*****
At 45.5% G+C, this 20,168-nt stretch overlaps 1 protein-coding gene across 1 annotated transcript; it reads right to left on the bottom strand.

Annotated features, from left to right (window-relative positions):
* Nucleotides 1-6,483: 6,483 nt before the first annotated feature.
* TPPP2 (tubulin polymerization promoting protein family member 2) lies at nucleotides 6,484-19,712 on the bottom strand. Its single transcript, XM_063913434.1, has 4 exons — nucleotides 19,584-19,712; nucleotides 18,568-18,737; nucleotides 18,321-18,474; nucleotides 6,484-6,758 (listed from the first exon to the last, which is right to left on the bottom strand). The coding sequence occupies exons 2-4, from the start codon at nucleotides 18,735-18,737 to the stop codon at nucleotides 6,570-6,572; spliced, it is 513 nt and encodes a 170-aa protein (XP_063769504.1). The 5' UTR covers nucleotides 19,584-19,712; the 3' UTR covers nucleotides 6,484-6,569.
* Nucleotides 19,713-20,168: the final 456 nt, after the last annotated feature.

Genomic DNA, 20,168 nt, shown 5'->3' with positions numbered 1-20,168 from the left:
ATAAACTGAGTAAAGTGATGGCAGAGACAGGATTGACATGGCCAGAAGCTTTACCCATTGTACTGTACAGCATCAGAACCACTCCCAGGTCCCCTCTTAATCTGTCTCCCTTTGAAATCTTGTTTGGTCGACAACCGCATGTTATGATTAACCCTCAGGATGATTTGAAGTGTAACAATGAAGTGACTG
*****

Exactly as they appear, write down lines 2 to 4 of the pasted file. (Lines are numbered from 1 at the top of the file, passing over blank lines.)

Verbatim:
Annotated features, from left to right (window-relative positions):
* Nucleotides 1-6,483: 6,483 nt before the first annotated feature.
* TPPP2 (tubulin polymerization promoting protein family member 2) lies at nucleotides 6,484-19,712 on the bottom strand. Its single transcript, XM_063913434.1, has 4 exons — nucleotides 19,584-19,712; nucleotides 18,568-18,737; nucleotides 18,321-18,474; nucleotides 6,484-6,758 (listed from the first exon to the last, which is right to left on the bottom strand). The coding sequence occupies exons 2-4, from the start codon at nucleotides 18,735-18,737 to the stop codon at nucleotides 6,570-6,572; spliced, it is 513 nt and encodes a 170-aa protein (XP_063769504.1). The 5' UTR covers nucleotides 19,584-19,712; the 3' UTR covers nucleotides 6,484-6,569.